This is a necessity as tenants have rights too. Your rental space must always have hot and cold water; the plumbing must work. You must resolve any mold problem, peeling paint, rodents of all kinds, and bedbugs,
This means you must always make yourself available; if you aren’t, a tenant may take you to small claims court or not renew his lease, which means more work for you to find a new renter.
There are pros and cons if you have existing tenants.
You’ll have immediate cash flow from them and which begins the day you close on the townhouse. In addition, having a tenant also saves you time and energy in finding a new one. More importantly, if there are existing tenants in the townhouse you want to buy, they can lower the purchase price of the townhouse. Townhouses with rent-stabilized or rent-controlled tenants mean you can afford to be in a desirable neighborhood that you perhaps wouldn’t have been able to purchase.
You must honor the existing lease agreement even if it means you’ll take a hit or have rental income below what you’d like to charge. Since the current lease transfers with the property, you can in no way modify the lease, raise the rent, or remove the tenant.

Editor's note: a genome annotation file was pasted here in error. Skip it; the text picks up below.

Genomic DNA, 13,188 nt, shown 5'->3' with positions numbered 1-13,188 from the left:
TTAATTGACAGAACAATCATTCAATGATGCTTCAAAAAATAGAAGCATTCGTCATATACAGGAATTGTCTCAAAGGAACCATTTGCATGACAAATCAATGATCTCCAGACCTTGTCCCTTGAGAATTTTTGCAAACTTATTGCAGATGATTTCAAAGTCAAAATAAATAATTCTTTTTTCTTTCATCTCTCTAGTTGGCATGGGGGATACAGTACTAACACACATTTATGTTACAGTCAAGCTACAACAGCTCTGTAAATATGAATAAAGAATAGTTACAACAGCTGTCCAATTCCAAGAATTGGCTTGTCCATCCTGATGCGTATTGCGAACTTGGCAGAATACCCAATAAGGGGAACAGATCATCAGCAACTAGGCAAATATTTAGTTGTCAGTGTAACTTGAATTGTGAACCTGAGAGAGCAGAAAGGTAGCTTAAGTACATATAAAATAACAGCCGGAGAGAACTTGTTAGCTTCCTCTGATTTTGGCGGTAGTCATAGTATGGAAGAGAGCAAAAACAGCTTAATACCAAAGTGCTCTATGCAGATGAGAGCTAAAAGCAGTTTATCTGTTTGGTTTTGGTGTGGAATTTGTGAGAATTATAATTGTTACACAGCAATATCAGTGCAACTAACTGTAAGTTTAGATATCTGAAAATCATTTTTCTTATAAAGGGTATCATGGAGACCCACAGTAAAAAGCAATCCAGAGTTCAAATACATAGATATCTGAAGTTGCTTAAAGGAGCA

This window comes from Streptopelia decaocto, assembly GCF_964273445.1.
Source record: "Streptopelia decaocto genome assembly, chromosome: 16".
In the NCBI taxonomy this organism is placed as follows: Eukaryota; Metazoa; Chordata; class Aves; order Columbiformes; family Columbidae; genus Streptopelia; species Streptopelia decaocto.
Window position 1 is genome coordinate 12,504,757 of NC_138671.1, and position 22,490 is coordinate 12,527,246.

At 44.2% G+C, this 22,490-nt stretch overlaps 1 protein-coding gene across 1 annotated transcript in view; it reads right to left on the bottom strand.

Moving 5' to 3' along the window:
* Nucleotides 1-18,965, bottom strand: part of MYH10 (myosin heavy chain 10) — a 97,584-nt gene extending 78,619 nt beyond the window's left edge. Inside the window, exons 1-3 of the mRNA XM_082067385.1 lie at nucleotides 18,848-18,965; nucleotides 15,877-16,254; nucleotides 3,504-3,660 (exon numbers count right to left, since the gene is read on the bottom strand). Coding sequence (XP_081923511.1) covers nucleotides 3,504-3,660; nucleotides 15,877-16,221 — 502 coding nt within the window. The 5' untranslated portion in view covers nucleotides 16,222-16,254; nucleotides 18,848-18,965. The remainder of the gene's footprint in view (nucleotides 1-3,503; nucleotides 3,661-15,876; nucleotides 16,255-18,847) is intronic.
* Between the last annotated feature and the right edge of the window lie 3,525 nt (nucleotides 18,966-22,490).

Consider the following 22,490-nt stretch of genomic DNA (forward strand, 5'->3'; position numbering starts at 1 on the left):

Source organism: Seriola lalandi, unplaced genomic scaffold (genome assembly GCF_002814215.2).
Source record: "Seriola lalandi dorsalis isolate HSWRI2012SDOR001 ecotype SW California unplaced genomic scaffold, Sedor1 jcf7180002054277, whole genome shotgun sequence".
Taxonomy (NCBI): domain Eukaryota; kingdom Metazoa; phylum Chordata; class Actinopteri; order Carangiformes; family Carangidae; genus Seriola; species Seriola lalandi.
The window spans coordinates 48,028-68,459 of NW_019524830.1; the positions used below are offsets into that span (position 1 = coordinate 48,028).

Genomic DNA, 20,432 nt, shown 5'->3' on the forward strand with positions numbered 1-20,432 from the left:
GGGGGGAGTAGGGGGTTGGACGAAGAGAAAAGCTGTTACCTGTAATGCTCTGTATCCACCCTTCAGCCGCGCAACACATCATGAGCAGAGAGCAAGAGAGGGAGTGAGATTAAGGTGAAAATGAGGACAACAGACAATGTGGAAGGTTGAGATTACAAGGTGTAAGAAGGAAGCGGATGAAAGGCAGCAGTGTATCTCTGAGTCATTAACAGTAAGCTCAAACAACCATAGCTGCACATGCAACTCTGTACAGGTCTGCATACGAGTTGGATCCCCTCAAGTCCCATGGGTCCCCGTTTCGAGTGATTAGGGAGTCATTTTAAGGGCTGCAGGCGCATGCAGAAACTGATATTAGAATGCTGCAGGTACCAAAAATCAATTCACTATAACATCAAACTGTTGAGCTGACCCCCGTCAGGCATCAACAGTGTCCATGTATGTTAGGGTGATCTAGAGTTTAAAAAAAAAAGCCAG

Typically, if your townhouse comes with rent-regulated tenants, note that they generally pay less than market value tenants. Keep that in mind when buying a townhouse with an existing tenant because you are stuck with him for a long time because he is content paying low rent and laws stipulate that he has automatic lease renewal.
If you had planned to transform a townhouse back to a single-unit home, or if you had counted on the higher rent that could cover a portion of your monthly mortgage, it’s not advised to vacate tenants protected by rent-stabilized or rent-controlled rates. That’s because it is a costly and time-consuming endeavor. More importantly, it’s illegal to try any of these without handling them properly or ethically.